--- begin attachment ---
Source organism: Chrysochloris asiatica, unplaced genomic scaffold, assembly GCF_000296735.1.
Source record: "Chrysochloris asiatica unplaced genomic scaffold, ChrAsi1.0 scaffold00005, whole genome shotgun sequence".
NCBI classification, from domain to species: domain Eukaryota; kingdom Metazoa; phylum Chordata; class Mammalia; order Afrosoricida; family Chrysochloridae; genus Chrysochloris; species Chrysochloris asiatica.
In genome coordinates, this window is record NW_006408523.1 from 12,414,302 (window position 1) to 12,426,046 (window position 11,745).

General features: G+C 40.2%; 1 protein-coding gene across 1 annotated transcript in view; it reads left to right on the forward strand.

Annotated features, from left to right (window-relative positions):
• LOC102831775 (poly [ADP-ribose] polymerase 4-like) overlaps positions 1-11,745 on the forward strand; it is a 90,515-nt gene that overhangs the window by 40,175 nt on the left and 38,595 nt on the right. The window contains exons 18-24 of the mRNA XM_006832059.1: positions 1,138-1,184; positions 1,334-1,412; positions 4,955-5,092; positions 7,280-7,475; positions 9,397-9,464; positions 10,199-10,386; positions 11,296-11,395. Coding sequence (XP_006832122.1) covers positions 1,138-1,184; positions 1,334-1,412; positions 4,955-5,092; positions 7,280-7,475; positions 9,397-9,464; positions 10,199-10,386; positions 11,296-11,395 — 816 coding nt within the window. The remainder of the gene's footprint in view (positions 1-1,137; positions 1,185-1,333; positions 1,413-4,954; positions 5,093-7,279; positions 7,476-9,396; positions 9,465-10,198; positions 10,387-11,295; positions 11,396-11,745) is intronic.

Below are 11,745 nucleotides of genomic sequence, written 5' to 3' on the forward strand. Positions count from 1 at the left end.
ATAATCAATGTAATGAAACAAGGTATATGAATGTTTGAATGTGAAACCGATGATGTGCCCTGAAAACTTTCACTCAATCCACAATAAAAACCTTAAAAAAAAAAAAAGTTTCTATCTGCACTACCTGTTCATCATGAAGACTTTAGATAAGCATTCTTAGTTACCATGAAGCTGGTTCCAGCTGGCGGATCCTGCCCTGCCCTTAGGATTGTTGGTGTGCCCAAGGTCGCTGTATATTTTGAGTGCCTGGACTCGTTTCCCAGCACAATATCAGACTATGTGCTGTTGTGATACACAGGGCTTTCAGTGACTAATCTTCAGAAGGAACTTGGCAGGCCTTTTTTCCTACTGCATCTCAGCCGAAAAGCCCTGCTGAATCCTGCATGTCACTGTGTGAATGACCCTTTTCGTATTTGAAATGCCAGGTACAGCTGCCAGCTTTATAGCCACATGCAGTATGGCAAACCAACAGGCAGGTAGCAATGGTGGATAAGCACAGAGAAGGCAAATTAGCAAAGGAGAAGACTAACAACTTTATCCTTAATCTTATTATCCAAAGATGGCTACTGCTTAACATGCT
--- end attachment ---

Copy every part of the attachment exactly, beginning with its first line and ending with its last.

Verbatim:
Source organism: Chrysochloris asiatica, unplaced genomic scaffold, assembly GCF_000296735.1.
Source record: "Chrysochloris asiatica unplaced genomic scaffold, ChrAsi1.0 scaffold00005, whole genome shotgun sequence".
NCBI classification, from domain to species: domain Eukaryota; kingdom Metazoa; phylum Chordata; class Mammalia; order Afrosoricida; family Chrysochloridae; genus Chrysochloris; species Chrysochloris asiatica.
In genome coordinates, this window is record NW_006408523.1 from 12,414,302 (window position 1) to 12,426,046 (window position 11,745).

General features: G+C 40.2%; 1 protein-coding gene across 1 annotated transcript in view; it reads left to right on the forward strand.

Annotated features, from left to right (window-relative positions):
• LOC102831775 (poly [ADP-ribose] polymerase 4-like) overlaps positions 1-11,745 on the forward strand; it is a 90,515-nt gene that overhangs the window by 40,175 nt on the left and 38,595 nt on the right. The window contains exons 18-24 of the mRNA XM_006832059.1: positions 1,138-1,184; positions 1,334-1,412; positions 4,955-5,092; positions 7,280-7,475; positions 9,397-9,464; positions 10,199-10,386; positions 11,296-11,395. Coding sequence (XP_006832122.1) covers positions 1,138-1,184; positions 1,334-1,412; positions 4,955-5,092; positions 7,280-7,475; positions 9,397-9,464; positions 10,199-10,386; positions 11,296-11,395 — 816 coding nt within the window. The remainder of the gene's footprint in view (positions 1-1,137; positions 1,185-1,333; positions 1,413-4,954; positions 5,093-7,279; positions 7,476-9,396; positions 9,465-10,198; positions 10,387-11,295; positions 11,396-11,745) is intronic.

Below are 11,745 nucleotides of genomic sequence, written 5' to 3' on the forward strand. Positions count from 1 at the left end.
ATAATCAATGTAATGAAACAAGGTATATGAATGTTTGAATGTGAAACCGATGATGTGCCCTGAAAACTTTCACTCAATCCACAATAAAAACCTTAAAAAAAAAAAAAGTTTCTATCTGCACTACCTGTTCATCATGAAGACTTTAGATAAGCATTCTTAGTTACCATGAAGCTGGTTCCAGCTGGCGGATCCTGCCCTGCCCTTAGGATTGTTGGTGTGCCCAAGGTCGCTGTATATTTTGAGTGCCTGGACTCGTTTCCCAGCACAATATCAGACTATGTGCTGTTGTGATACACAGGGCTTTCAGTGACTAATCTTCAGAAGGAACTTGGCAGGCCTTTTTTCCTACTGCATCTCAGCCGAAAAGCCCTGCTGAATCCTGCATGTCACTGTGTGAATGACCCTTTTCGTATTTGAAATGCCAGGTACAGCTGCCAGCTTTATAGCCACATGCAGTATGGCAAACCAACAGGCAGGTAGCAATGGTGGATAAGCACAGAGAAGGCAAATTAGCAAAGGAGAAGACTAACAACTTTATCCTTAATCTTATTATCCAAAGATGGCTACTGCTTAACATGCT